Thank you to Canadian singer Corey Hart for providing the theme to this week’s post. The Number 3 song this week in 1985 opens with, “Just a little more time is all we’re asking for.” The song, of course, is Never Surrender.
Last week we wrote about the preliminary injunction granted by a California Superior Court, preventing ride share app companies statewide from continuing to classify drivers as independent contractors. We called that ruling “Act I” because the matter was headed to appeal.
As expected, the matter was immediately appealed. Now it’s time to queue up Canada’s Juno Award winner for 1985 “Single of the Year“:
Just a little more time is all we’re asking for.
‘Cause just a little more time could open closing doors.
In a more musical world, those would have been the opening lines to the Motion for Stay in the Court of Appeals. Regardless, the motion was granted, and the ride share app companies are not going to reclassify anyone quite yet.
If the stay was not granted, the ride share app companies had threatened to shut down in California.
Oral arguments are scheduled for mid-October, which means a decision is months away. As we expected in last week’s post, the real action is on Proposition 22, on the ballot this November.
If Proposition 22 passes, the new ABC Test in Assembly Bill 5 (which went into effect Jan. 1, 2020) would not apply to workers in the app-based rideshare and delivery business. Instead, those workers could stay classified as independent contractors, but the app-based companies must ensure that the drivers receive a predetermined level of compensation and benefits, including:
- Earnings Minimum. The measure would require app-based companies to pay at least 120 percent of the minimum wage for each hour a driver spends driving—but not time spent waiting for requests.
- Health Insurance Stipend. The measure would require rideshare and delivery companies to provide a health insurance stipend of about $400 per month to drivers who regularly work more than 25 hours per week (not including waiting time). Drivers who average 15 driving hours per week but less than 25 driving hours would receive half as much.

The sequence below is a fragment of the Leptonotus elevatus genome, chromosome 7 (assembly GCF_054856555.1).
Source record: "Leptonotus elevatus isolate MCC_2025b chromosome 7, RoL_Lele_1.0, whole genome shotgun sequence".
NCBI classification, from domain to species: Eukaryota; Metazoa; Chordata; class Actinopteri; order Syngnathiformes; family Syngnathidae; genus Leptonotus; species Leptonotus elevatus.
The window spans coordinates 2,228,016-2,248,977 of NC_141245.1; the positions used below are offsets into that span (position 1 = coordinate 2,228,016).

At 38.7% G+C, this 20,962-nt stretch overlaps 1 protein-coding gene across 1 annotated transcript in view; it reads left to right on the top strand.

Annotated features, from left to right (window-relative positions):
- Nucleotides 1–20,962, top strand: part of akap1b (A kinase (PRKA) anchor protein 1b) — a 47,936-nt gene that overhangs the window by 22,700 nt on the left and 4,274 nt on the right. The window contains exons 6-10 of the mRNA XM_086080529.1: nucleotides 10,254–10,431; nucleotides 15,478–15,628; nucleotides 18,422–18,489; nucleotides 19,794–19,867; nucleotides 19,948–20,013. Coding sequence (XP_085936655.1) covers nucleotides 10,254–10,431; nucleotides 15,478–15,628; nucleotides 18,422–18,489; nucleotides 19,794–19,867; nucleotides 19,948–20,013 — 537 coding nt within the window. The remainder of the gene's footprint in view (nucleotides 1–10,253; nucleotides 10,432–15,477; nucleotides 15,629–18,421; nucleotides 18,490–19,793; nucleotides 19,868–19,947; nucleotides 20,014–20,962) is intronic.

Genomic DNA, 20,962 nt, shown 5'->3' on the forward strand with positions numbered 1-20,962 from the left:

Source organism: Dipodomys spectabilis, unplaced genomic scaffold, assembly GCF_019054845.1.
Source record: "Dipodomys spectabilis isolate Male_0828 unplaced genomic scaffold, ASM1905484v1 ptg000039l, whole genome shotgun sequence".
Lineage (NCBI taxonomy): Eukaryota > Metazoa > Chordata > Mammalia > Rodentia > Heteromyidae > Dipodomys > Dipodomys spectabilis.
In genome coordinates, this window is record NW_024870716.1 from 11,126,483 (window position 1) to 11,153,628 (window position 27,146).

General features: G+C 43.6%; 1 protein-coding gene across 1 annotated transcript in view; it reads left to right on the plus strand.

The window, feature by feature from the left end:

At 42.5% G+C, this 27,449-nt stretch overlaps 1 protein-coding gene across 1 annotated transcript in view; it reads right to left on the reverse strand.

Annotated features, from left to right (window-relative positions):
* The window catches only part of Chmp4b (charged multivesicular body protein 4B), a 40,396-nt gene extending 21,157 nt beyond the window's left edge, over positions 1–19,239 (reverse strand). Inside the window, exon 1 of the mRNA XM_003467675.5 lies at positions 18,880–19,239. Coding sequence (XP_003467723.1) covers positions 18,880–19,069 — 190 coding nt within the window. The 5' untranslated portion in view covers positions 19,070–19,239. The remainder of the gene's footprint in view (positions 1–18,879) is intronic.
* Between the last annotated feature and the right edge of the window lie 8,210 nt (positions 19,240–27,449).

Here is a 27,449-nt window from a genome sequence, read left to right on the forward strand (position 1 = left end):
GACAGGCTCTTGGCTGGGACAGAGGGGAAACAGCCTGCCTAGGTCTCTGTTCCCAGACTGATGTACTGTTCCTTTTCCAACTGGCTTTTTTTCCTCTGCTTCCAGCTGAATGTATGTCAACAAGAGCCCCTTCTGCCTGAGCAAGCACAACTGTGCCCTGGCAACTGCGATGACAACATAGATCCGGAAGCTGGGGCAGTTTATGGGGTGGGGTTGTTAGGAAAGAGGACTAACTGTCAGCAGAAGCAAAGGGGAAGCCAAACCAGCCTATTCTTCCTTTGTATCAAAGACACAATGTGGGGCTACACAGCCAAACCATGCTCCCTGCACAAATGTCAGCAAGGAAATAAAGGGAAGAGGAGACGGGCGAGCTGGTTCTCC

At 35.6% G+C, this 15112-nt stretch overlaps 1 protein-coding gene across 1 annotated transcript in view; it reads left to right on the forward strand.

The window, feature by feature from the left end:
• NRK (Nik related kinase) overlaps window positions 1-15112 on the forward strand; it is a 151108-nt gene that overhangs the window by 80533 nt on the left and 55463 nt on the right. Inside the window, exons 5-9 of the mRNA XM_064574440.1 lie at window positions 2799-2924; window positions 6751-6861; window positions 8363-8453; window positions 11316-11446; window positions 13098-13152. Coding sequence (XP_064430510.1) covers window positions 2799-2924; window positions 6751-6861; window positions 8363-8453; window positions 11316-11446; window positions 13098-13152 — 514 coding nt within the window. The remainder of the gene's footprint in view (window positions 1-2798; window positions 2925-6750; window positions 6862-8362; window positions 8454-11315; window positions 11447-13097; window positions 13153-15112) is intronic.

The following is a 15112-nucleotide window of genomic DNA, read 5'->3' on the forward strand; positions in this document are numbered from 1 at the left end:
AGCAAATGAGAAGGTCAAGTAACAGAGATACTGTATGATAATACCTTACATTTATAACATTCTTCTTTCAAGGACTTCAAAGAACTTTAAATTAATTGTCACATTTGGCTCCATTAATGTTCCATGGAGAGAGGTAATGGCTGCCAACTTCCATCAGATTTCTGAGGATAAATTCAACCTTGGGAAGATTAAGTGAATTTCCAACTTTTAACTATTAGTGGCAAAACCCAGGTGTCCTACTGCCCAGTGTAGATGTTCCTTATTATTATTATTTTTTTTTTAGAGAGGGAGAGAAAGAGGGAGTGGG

- Medical Expenses and Disability Insurance. The measure would require that companies buy insurance to cover driver medical expenses and provide disability pay when a driver is injured while driving.
- Rest Policy. The measure would prohibit drivers from working more than 12 hours in a 24 hour period for a single rideshare or delivery company.
- Other. The measure would require that rideshare and delivery companies have sexual harassment prevention policies and conduct criminal background checks and safety training for all drivers. It also would prohibit discrimination in hiring and firing.
The measure would also prevent cities and counties from passing further restrictions on driver classification.
Here’s the webpage for Yes on 22. Keep a close eye on the results of the vote because it will probably determine the future of ride share in California.
And don’t forget to wear your sunglasses at night.
© 2020 Todd Lebowitz, posted on WhoIsMyEmployee.com, Exploring Issues of Independent Contractor Misclassification and Joint Employment. All rights reserved.